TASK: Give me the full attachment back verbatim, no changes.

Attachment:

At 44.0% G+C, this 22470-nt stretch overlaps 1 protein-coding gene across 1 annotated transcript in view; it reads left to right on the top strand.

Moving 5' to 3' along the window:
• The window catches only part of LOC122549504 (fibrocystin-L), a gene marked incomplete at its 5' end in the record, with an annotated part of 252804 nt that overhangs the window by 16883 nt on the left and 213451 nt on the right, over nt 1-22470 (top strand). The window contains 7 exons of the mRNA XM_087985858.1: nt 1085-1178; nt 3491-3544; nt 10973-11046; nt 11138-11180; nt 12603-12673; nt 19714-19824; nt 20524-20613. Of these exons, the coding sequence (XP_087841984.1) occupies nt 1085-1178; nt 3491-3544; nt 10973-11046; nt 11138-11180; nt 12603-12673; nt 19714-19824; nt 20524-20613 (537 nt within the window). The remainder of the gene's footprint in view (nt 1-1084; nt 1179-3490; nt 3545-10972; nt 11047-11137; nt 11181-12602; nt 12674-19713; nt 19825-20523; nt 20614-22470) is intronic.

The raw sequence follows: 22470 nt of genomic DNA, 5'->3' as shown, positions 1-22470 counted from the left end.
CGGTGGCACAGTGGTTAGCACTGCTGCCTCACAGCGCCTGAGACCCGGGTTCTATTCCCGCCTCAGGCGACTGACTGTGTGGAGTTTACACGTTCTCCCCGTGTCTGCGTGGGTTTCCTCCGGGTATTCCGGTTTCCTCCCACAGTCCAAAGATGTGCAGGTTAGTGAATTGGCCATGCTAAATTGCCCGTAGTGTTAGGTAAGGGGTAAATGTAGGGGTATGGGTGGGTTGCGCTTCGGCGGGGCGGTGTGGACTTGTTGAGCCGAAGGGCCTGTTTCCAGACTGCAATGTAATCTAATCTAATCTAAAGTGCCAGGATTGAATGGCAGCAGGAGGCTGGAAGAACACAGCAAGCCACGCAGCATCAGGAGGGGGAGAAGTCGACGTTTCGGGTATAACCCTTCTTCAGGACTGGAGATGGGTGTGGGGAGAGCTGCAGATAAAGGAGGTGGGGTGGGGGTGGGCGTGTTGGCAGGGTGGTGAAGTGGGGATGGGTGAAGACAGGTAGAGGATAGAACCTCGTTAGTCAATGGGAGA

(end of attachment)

At 44.0% G+C, this 22470-nt stretch overlaps 1 protein-coding gene across 1 annotated transcript in view; it reads left to right on the top strand.

Moving 5' to 3' along the window:
• The window catches only part of LOC122549504 (fibrocystin-L), a gene marked incomplete at its 5' end in the record, with an annotated part of 252804 nt that overhangs the window by 16883 nt on the left and 213451 nt on the right, over nt 1-22470 (top strand). The window contains 7 exons of the mRNA XM_087985858.1: nt 1085-1178; nt 3491-3544; nt 10973-11046; nt 11138-11180; nt 12603-12673; nt 19714-19824; nt 20524-20613. Of these exons, the coding sequence (XP_087841984.1) occupies nt 1085-1178; nt 3491-3544; nt 10973-11046; nt 11138-11180; nt 12603-12673; nt 19714-19824; nt 20524-20613 (537 nt within the window). The remainder of the gene's footprint in view (nt 1-1084; nt 1179-3490; nt 3545-10972; nt 11047-11137; nt 11181-12602; nt 12674-19713; nt 19825-20523; nt 20614-22470) is intronic.

The raw sequence follows: 22470 nt of genomic DNA, 5'->3' as shown, positions 1-22470 counted from the left end.
CGGTGGCACAGTGGTTAGCACTGCTGCCTCACAGCGCCTGAGACCCGGGTTCTATTCCCGCCTCAGGCGACTGACTGTGTGGAGTTTACACGTTCTCCCCGTGTCTGCGTGGGTTTCCTCCGGGTATTCCGGTTTCCTCCCACAGTCCAAAGATGTGCAGGTTAGTGAATTGGCCATGCTAAATTGCCCGTAGTGTTAGGTAAGGGGTAAATGTAGGGGTATGGGTGGGTTGCGCTTCGGCGGGGCGGTGTGGACTTGTTGAGCCGAAGGGCCTGTTTCCAGACTGCAATGTAATCTAATCTAATCTAAAGTGCCAGGATTGAATGGCAGCAGGAGGCTGGAAGAACACAGCAAGCCACGCAGCATCAGGAGGGGGAGAAGTCGACGTTTCGGGTATAACCCTTCTTCAGGACTGGAGATGGGTGTGGGGAGAGCTGCAGATAAAGGAGGTGGGGTGGGGGTGGGCGTGTTGGCAGGGTGGTGAAGTGGGGATGGGTGAAGACAGGTAGAGGATAGAACCTCGTTAGTCAATGGGAGA